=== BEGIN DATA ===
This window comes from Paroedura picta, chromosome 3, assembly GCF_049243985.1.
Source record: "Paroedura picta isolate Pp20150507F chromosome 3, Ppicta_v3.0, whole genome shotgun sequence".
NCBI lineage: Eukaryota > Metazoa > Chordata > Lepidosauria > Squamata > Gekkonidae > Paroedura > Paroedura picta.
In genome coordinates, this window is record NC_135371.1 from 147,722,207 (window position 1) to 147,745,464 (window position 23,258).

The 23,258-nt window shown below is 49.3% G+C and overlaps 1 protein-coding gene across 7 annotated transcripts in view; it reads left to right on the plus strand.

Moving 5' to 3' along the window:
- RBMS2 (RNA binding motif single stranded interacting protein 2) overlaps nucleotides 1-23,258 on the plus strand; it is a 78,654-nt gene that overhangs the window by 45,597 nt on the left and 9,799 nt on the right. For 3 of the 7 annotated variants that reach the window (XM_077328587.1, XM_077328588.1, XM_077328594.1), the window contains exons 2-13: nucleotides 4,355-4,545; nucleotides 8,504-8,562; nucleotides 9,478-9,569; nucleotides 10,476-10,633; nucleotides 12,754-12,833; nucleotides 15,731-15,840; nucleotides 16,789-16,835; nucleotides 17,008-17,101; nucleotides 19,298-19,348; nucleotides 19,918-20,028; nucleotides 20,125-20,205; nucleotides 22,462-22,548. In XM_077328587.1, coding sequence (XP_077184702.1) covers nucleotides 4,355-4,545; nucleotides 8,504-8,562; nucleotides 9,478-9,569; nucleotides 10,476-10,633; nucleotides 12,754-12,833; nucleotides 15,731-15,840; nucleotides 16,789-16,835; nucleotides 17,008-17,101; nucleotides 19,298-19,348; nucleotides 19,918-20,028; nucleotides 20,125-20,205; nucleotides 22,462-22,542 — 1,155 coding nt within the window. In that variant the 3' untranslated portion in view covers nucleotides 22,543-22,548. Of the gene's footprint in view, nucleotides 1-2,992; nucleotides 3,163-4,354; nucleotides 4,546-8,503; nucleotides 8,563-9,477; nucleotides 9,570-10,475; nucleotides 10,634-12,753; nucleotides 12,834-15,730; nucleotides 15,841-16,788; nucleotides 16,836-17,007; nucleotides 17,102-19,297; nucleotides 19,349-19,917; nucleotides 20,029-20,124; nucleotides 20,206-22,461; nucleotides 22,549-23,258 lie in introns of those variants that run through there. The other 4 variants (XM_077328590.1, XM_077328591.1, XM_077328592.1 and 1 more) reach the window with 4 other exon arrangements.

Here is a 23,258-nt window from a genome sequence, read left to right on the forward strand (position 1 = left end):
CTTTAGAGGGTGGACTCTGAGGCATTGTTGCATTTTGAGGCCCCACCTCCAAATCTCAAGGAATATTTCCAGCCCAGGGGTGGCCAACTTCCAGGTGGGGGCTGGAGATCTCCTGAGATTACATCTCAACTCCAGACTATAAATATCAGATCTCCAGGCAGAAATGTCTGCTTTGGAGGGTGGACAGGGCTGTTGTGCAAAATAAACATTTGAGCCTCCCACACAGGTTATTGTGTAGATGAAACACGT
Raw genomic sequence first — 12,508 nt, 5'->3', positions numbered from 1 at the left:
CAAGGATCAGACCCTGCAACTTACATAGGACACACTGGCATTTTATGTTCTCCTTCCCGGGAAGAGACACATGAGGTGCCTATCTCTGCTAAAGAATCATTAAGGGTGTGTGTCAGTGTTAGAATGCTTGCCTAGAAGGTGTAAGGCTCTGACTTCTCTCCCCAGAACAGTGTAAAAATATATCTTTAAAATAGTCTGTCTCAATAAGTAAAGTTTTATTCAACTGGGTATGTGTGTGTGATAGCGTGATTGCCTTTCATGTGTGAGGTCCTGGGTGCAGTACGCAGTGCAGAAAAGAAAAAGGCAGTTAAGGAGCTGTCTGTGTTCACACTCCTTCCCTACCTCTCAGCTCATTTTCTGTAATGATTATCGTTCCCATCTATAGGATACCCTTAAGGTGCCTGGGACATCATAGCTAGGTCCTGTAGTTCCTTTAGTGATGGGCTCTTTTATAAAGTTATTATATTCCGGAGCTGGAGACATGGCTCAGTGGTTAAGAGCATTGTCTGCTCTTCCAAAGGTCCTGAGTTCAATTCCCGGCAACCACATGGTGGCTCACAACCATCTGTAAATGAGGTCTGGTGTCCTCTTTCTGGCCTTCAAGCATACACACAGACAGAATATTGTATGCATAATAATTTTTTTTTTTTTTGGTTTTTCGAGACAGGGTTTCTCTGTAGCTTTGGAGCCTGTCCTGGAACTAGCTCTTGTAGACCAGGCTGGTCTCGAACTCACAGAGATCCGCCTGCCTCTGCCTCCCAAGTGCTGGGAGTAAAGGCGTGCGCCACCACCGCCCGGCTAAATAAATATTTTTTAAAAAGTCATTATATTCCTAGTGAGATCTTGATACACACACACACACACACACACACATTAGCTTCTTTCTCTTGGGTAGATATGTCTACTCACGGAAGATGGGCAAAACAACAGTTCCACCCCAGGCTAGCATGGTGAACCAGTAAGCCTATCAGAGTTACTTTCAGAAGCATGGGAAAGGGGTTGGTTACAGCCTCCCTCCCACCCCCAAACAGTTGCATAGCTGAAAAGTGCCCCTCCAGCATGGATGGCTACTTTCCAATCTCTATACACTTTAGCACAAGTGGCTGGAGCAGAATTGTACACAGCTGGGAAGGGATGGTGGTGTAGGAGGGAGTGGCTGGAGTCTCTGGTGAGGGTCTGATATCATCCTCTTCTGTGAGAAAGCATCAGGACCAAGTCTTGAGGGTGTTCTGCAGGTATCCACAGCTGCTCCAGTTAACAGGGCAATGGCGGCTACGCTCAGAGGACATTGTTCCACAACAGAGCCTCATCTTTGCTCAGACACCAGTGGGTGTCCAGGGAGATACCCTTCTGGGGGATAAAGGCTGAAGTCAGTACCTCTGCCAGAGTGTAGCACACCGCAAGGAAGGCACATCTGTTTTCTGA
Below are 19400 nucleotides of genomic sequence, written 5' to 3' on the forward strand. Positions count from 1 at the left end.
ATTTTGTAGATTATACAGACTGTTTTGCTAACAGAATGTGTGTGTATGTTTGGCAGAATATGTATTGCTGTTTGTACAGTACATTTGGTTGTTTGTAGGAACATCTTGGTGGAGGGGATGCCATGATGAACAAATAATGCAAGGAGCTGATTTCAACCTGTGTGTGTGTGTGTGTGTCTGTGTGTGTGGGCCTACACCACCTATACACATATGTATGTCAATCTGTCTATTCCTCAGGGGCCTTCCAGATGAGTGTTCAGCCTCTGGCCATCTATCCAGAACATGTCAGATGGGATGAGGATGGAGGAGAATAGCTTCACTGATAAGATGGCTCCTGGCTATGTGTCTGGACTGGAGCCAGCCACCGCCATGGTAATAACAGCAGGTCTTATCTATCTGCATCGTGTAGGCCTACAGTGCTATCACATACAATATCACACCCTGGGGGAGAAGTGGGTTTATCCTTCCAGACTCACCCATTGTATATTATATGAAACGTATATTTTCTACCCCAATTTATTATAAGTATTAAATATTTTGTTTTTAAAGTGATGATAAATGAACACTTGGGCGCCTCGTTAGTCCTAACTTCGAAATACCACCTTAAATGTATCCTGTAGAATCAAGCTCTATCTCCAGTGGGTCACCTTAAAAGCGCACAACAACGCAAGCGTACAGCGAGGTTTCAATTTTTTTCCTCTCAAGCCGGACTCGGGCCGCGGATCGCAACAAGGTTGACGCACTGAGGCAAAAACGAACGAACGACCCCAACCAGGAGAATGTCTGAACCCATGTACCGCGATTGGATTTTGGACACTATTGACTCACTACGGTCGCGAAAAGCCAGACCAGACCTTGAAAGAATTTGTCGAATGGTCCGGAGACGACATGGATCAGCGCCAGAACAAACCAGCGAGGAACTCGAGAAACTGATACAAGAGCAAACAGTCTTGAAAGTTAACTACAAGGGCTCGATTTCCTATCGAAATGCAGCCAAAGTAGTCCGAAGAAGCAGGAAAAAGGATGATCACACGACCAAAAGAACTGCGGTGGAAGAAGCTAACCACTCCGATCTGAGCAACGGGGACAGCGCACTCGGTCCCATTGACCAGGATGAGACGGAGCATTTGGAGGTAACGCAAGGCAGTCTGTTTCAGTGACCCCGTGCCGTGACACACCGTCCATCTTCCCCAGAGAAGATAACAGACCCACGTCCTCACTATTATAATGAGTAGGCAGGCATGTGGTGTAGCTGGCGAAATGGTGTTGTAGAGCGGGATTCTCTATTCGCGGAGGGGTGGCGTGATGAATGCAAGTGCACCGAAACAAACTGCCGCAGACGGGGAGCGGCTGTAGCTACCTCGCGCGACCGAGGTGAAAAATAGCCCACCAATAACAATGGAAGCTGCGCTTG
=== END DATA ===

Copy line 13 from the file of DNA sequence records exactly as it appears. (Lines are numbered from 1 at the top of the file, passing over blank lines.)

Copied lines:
ATTTTGTAGATTATACAGACTGTTTTGCTAACAGAATGTGTGTGTATGTTTGGCAGAATATGTATTGCTGTTTGTACAGTACATTTGGTTGTTTGTAGGAACATCTTGGTGGAGGGGATGCCATGATGAACAAATAATGCAAGGAGCTGATTTCAACCTGTGTGTGTGTGTGTGTGTCTGTGTGTGTGGGCCTACACCACCTATACACATATGTATGTCAATCTGTCTATTCCTCAGGGGCCTTCCAGATGAGTGTTCAGCCTCTGGCCATCTATCCAGAACATGTCAGATGGGATGAGGATGGAGGAGAATAGCTTCACTGATAAGATGGCTCCTGGCTATGTGTCTGGACTGGAGCCAGCCACCGCCATGGTAATAACAGCAGGTCTTATCTATCTGCATCGTGTAGGCCTACAGTGCTATCACATACAATATCACACCCTGGGGGAGAAGTGGGTTTATCCTTCCAGACTCACCCATTGTATATTATATGAAACGTATATTTTCTACCCCAATTTATTATAAGTATTAAATATTTTGTTTTTAAAGTGATGATAAATGAACACTTGGGCGCCTCGTTAGTCCTAACTTCGAAATACCACCTTAAATGTATCCTGTAGAATCAAGCTCTATCTCCAGTGGGTCACCTTAAAAGCGCACAACAACGCAAGCGTACAGCGAGGTTTCAATTTTTTTCCTCTCAAGCCGGACTCGGGCCGCGGATCGCAACAAGGTTGACGCACTGAGGCAAAAACGAACGAACGACCCCAACCAGGAGAATGTCTGAACCCATGTACCGCGATTGGATTTTGGACACTATTGACTCACTACGGTCGCGAAAAGCCAGACCAGACCTTGAAAGAATTTGTCGAATGGTCCGGAGACGACATGGATCAGCGCCAGAACAAACCAGCGAGGAACTCGAGAAACTGATACAAGAGCAAACAGTCTTGAAAGTTAACTACAAGGGCTCGATTTCCTATCGAAATGCAGCCAAAGTAGTCCGAAGAAGCAGGAAAAAGGATGATCACACGACCAAAAGAACTGCGGTGGAAGAAGCTAACCACTCCGATCTGAGCAACGGGGACAGCGCACTCGGTCCCATTGACCAGGATGAGACGGAGCATTTGGAGGTAACGCAAGGCAGTCTGTTTCAGTGACCCCGTGCCGTGACACACCGTCCATCTTCCCCAGAGAAGATAACAGACCCACGTCCTCACTATTATAATGAGTAGGCAGGCATGTGGTGTAGCTGGCGAAATGGTGTTGTAGAGCGGGATTCTCTATTCGCGGAGGGGTGGCGTGATGAATGCAAGTGCACCGAAACAAACTGCCGCAGACGGGGAGCGGCTGTAGCTACCTCGCGCGACCGAGGTGAAAAATAGCCCACCAATAACAATGGAAGCTGCGCTTG